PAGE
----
Gearing questions for G15/N15

Elfix

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Im puttering with my ‘68 G15 a preparing it for some road work this summer- hopefully a trip over the Top Of The World Highway to Dawson and back. I’ve just pulled the primary to make sure all is happy in there and to get to the transmission sprocket.

There is some disagreement on the “correct” gearing for these, and depending on where you get your info the engine sprocket was a 21, 22, or 23, and the transmission sprocket was a 17 or a 19. Mine is presently set up with a 21 on the engine and a 17 at the transmission.

Most of the riding I expect to do this summer will be road based with a fair bit of gravel so I plan to maintain the 21 at the engine and switch to either a 19 or 20 at the transmission. I’m hoping to get an easy lope at 65-70 and still be able to navigate some rougher stuff in 1st and 2nd. The present gearing was a bit too low for long highway pulls, and the vibration comfort zone pretty much stopped a little over 60.

What have you other owners tried? What worked for how you were using the bike? Unfortunately experimenting with sprocket changes is a tiny bit more involved than with my other machines.

Thanks!
 
What have you other owners tried? What worked for how you were using the bike? Unfortunately experimenting with sprocket changes is a tiny bit more involved than with my other machines.

Thanks!
Somebody will say this is irrelevant, and it could be because my experience is with a P11:

On my P11 I have tried several combinations of gearing while maintaining the stock rear 42 tooth hub. If the rear sprocket is a 42, a 21T engine and 20T gearbox is the only way there will be anything close to an easy lope at 70MPH. It is a good combination, but not perfect on the open HWY. Still good enough if that is your plan.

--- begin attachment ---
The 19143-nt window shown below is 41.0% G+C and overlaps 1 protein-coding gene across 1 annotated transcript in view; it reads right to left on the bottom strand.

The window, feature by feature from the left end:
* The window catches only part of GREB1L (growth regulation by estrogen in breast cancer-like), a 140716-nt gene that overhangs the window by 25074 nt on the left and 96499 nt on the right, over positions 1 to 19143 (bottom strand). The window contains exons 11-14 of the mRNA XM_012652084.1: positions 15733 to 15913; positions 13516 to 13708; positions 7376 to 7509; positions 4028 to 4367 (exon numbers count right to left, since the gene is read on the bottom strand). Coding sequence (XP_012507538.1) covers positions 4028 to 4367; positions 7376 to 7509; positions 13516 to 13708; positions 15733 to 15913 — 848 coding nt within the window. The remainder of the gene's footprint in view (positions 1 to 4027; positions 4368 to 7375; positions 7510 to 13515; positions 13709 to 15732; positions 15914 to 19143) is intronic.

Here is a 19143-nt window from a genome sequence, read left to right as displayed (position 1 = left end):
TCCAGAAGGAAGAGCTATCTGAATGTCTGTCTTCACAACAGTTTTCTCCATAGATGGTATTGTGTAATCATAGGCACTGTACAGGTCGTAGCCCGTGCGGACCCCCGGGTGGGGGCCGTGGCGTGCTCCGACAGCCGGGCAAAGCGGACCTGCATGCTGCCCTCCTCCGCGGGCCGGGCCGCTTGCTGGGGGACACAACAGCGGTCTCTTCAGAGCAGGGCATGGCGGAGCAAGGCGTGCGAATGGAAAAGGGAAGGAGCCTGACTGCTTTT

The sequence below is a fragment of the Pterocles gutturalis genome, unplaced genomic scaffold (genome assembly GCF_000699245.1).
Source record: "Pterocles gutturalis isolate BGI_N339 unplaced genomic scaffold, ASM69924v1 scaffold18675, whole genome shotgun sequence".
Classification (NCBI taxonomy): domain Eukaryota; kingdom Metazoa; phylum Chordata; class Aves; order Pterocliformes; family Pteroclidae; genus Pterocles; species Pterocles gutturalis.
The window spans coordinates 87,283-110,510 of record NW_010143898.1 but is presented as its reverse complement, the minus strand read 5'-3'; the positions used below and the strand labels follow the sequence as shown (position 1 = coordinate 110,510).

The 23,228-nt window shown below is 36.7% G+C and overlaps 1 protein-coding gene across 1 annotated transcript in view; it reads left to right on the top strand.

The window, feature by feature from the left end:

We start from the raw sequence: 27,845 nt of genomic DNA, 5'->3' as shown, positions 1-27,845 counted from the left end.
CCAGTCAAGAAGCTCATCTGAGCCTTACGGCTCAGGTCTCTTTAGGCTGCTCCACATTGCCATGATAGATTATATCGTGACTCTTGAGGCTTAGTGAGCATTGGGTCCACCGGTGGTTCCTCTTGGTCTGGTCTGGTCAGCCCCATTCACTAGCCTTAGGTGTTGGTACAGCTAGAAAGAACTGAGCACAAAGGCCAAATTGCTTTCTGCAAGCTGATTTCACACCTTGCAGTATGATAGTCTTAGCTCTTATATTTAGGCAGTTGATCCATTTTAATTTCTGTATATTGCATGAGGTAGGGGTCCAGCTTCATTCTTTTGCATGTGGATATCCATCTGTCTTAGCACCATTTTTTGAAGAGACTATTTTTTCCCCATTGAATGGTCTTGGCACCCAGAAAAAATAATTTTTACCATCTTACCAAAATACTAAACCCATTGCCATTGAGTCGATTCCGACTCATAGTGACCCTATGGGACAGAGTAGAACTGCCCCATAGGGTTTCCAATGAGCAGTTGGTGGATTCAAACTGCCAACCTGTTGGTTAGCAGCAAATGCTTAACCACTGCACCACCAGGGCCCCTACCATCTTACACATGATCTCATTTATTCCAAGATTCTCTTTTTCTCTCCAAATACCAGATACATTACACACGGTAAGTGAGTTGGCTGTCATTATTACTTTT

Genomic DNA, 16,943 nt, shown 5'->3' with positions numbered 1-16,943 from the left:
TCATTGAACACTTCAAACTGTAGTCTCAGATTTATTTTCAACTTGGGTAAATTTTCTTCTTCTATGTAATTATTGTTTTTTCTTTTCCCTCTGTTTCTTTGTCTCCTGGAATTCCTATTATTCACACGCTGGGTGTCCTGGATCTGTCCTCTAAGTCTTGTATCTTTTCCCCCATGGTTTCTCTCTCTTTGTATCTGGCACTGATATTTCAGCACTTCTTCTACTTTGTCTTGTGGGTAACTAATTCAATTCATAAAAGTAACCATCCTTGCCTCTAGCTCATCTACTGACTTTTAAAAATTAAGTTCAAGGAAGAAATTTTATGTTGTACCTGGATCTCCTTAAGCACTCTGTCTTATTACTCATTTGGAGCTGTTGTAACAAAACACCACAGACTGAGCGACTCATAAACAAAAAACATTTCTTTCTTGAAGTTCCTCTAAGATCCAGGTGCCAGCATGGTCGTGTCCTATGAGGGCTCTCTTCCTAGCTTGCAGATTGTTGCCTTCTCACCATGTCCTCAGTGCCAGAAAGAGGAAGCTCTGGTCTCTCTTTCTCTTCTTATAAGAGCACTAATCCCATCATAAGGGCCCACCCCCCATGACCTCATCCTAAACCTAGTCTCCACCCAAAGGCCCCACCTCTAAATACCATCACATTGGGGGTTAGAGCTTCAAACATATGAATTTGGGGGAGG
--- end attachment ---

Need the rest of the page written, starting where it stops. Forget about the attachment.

A 23T engine and 19T gearbox is a very usable combo, but still wound up some at 70MPH cruising. I've geared my P11 up to 23T engine and 21T gearbox. It would be OK off road, but I'd probably never get out of 1st gear. Around town I seldom shift into 2nd. 65-70 MPH in 4th on the HWY is very tolerable. Climbing mountain passes I have not done since gearing it up, but I have a feeling I'd seldom use 4th gear.

If geared too tall, and I am very close for my setup, you'll find out how weak a Norton actually is short shifting to keep the revs down. For example, I can ride the bike at 50mph on flat ground in 4th, but it is gutless for a few seconds longer than I like going WOT. However, it's probably over carbureted, and over cammed for the street anyway. 930 Amal's would probably work much better with a stock cam shaft.

Ludwig knows what works for exactly what you are planning to do. Maybe he will say something and clear things up.

I agree about changing gearing. It is a tedious exercise on pre and post classic Commandos.